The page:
Around this time every year, I start to crave a wine that's more layered and complex than the crisp whites and fruity rosés I've been sipping all season long. I want a red. But it's still hot outside, and so begins my annual hunt for a light-bodied red that tastes good when slightly chilled. Recently, I discovered the perfect bottle.
Whole Buncha Love Pinot Noir 2013 ($45), from Sonoma's Inman Family, bucks every convention and characteristic of pinots from that region. Unexpectedly, it is made using carbonic maceration, the technique behind beaujolais nouveau. But unlike the simple, quickly made nouveau, which is often criticized for having candy and fruit flavors (and not much else), Whole Buncha Love is velvety, full of ripe red cherries, with wisps of tobacco and spice that change with every sip. The wine is also as time-intensive to make as its name suggests.
To create the experimental bottling, winemaker Kathleen Inman added grapes to a fermentation tank, stems and all, and covered it with dry ice for an oxygen-free environment. The juice created by the weight of the berries was pumped back over the grapes four times a day, using only the wild yeasts that were present for fermentation. After 30 days of the regimen, the grapes were so full of carbon dioxide that they exploded like Pop Rocks, Inman says. Then, they were pressed, and the wine was aged in oak barrels. Although Inman has no plans to do another bottling until she finds a less labor-intensive method, she is pleased with the result. "I love this wine because it's as savory as it is fruity," Inman says. "People think it will have Jolly Rancher fruit flavors, but after 15 months in neutral barrels, it has a lot of baking spices and a resinous pine character."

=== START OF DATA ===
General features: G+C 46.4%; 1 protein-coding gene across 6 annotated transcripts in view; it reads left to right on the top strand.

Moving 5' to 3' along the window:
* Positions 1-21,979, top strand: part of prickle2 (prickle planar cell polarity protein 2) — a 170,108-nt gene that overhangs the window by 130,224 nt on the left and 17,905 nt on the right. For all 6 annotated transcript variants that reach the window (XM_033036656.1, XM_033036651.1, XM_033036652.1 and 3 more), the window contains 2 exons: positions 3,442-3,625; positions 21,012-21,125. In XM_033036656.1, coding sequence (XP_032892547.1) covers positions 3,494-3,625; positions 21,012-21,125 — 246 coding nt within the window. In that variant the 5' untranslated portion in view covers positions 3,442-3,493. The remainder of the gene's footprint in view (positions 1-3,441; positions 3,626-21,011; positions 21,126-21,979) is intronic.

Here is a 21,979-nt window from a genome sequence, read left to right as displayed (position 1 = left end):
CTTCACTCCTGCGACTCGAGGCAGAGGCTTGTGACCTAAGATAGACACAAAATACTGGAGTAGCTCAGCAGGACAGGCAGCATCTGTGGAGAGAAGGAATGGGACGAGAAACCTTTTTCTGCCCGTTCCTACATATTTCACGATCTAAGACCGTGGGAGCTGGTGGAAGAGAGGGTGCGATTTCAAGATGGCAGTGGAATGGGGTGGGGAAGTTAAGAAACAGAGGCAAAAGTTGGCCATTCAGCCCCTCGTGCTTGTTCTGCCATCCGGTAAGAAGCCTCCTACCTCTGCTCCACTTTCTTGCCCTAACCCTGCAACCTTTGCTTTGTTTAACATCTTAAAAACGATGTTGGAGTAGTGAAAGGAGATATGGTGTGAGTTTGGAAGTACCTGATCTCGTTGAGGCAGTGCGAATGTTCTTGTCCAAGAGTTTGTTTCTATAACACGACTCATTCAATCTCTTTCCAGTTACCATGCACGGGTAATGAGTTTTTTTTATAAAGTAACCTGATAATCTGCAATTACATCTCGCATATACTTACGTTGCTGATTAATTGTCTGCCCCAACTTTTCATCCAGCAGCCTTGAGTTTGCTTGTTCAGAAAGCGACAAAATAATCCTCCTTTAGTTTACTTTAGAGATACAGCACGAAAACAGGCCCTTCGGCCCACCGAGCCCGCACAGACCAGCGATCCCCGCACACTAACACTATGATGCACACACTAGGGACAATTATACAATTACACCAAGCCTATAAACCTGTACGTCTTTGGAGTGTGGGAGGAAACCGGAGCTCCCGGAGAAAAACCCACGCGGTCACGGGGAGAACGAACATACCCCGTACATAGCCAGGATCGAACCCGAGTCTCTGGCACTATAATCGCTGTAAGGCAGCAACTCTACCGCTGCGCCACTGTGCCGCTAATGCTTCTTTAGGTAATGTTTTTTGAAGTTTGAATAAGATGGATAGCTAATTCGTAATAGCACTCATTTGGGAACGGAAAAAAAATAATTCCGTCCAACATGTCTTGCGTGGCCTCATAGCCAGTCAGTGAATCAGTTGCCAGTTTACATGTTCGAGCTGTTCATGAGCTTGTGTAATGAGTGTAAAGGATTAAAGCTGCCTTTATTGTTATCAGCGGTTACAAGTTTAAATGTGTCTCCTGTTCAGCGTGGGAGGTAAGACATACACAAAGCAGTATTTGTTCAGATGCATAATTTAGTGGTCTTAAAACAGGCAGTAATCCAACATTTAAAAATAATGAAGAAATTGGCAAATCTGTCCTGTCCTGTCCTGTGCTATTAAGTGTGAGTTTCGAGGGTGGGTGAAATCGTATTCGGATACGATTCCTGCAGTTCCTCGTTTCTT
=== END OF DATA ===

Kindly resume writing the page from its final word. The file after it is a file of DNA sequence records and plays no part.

The first time I tried it, I kept sipping, totally captivated, until the bottle was empty. Other fans of Inman’s wines have done the same. Of the initial 168 cases she made, a mere 30 cases remain, which makes Whole Buncha Love a fleeting pleasure—just like summer.
Whole Buncha Love Pinot Noir 2013, $45 from Inman Family Wines